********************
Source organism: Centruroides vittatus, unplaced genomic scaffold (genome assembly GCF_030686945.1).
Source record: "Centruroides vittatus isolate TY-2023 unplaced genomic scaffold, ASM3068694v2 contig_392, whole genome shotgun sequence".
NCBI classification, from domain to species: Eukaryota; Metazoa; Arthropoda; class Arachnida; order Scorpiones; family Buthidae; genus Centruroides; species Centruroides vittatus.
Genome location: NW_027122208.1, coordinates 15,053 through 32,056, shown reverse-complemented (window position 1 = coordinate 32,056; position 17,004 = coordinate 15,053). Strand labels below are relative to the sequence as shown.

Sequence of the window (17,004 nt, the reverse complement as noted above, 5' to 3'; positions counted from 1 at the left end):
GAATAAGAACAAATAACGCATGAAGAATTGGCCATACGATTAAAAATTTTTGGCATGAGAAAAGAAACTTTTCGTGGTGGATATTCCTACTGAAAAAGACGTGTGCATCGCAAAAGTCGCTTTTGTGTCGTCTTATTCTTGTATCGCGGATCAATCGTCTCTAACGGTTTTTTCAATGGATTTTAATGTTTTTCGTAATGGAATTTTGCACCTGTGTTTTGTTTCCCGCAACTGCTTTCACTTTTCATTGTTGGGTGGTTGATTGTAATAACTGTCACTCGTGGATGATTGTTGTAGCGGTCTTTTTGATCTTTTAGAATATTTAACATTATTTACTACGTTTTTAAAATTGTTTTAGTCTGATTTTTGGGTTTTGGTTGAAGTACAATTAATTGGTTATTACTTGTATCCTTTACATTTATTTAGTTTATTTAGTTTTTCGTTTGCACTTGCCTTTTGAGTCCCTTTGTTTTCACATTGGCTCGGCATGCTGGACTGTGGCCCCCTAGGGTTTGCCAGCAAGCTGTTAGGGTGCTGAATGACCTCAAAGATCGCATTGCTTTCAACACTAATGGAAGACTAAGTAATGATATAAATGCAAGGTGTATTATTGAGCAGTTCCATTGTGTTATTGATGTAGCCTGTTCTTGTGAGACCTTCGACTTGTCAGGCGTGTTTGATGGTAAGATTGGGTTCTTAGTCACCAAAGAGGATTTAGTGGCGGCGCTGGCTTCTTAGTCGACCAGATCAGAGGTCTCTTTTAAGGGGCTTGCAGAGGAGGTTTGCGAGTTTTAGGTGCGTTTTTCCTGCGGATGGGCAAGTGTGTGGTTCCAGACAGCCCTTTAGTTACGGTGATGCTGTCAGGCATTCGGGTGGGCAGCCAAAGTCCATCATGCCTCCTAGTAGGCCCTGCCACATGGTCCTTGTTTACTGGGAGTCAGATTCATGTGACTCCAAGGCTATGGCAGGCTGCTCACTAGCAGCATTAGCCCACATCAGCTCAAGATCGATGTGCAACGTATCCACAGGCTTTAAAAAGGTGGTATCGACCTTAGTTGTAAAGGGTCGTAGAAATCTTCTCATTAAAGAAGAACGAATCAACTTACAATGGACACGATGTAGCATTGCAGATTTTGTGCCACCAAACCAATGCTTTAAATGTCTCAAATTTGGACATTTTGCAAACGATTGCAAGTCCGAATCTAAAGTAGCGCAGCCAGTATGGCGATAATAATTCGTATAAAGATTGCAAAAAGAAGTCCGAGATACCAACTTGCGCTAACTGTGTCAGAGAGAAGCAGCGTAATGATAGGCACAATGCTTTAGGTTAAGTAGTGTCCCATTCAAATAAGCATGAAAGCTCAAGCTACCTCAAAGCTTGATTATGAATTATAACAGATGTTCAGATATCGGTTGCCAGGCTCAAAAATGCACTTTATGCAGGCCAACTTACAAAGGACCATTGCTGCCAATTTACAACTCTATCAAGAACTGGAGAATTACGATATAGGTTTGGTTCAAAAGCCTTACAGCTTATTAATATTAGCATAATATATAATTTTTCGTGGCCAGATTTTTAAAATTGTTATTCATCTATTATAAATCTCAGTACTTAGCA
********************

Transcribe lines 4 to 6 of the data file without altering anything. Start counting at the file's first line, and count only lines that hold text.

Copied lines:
Genome location: NW_027122208.1, coordinates 15,053 through 32,056, shown reverse-complemented (window position 1 = coordinate 32,056; position 17,004 = coordinate 15,053). Strand labels below are relative to the sequence as shown.

Sequence of the window (17,004 nt, the reverse complement as noted above, 5' to 3'; positions counted from 1 at the left end):
GAATAAGAACAAATAACGCATGAAGAATTGGCCATACGATTAAAAATTTTTGGCATGAGAAAAGAAACTTTTCGTGGTGGATATTCCTACTGAAAAAGACGTGTGCATCGCAAAAGTCGCTTTTGTGTCGTCTTATTCTTGTATCGCGGATCAATCGTCTCTAACGGTTTTTTCAATGGATTTTAATGTTTTTCGTAATGGAATTTTGCACCTGTGTTTTGTTTCCCGCAACTGCTTTCACTTTTCATTGTTGGGTGGTTGATTGTAATAACTGTCACTCGTGGATGATTGTTGTAGCGGTCTTTTTGATCTTTTAGAATATTTAACATTATTTACTACGTTTTTAAAATTGTTTTAGTCTGATTTTTGGGTTTTGGTTGAAGTACAATTAATTGGTTATTACTTGTATCCTTTACATTTATTTAGTTTATTTAGTTTTTCGTTTGCACTTGCCTTTTGAGTCCCTTTGTTTTCACATTGGCTCGGCATGCTGGACTGTGGCCCCCTAGGGTTTGCCAGCAAGCTGTTAGGGTGCTGAATGACCTCAAAGATCGCATTGCTTTCAACACTAATGGAAGACTAAGTAATGATATAAATGCAAGGTGTATTATTGAGCAGTTCCATTGTGTTATTGATGTAGCCTGTTCTTGTGAGACCTTCGACTTGTCAGGCGTGTTTGATGGTAAGATTGGGTTCTTAGTCACCAAAGAGGATTTAGTGGCGGCGCTGGCTTCTTAGTCGACCAGATCAGAGGTCTCTTTTAAGGGGCTTGCAGAGGAGGTTTGCGAGTTTTAGGTGCGTTTTTCCTGCGGATGGGCAAGTGTGTGGTTCCAGACAGCCCTTTAGTTACGGTGATGCTGTCAGGCATTCGGGTGGGCAGCCAAAGTCCATCATGCCTCCTAGTAGGCCCTGCCACATGGTCCTTGTTTACTGGGAGTCAGATTCATGTGACTCCAAGGCTATGGCAGGCTGCTCACTAGCAGCATTAGCCCACATCAGCTCAAGATCGATGTGCAACGTATCCACAGGCTTTAAAAAGGTGGTATCGACCTTAGTTGTAAAGGGTCGTAGAAATCTTCTCATTAAAGAAGAACGAATCAACTTACAATGGACACGATGTAGCATTGCAGATTTTGTGCCACCAAACCAATGCTTTAAATGTCTCAAATTTGGACATTTTGCAAACGATTGCAAGTCCGAATCTAAAGTAGCGCAGCCAGTATGGCGATAATAATTCGTATAAAGATTGCAAAAAGAAGTCCGAGATACCAACTTGCGCTAACTGTGTCAGAGAGAAGCAGCGTAATGATAGGCACAATGCTTTAGGTTAAGTAGTGTCCCATTCAAATAAGCATGAAAGCTCAAGCTACCTCAAAGCTTGATTATGAATTATAACAGATGTTCAGATATCGGTTGCCAGGCTCAAAAATGCACTTTATGCAGGCCAACTTACAAAGGACCATTGCTGCCAATTTACAACTCTATCAAGAACTGGAGAATTACGATATAGGTTTGGTTCAAAAGCCTTACAGCTTATTAATATTAGCATAATATATAATTTTTCGTGGCCAGATTTTTAAAATTGTTATTCATCTATTATAAATCTCAGTACTTAGCA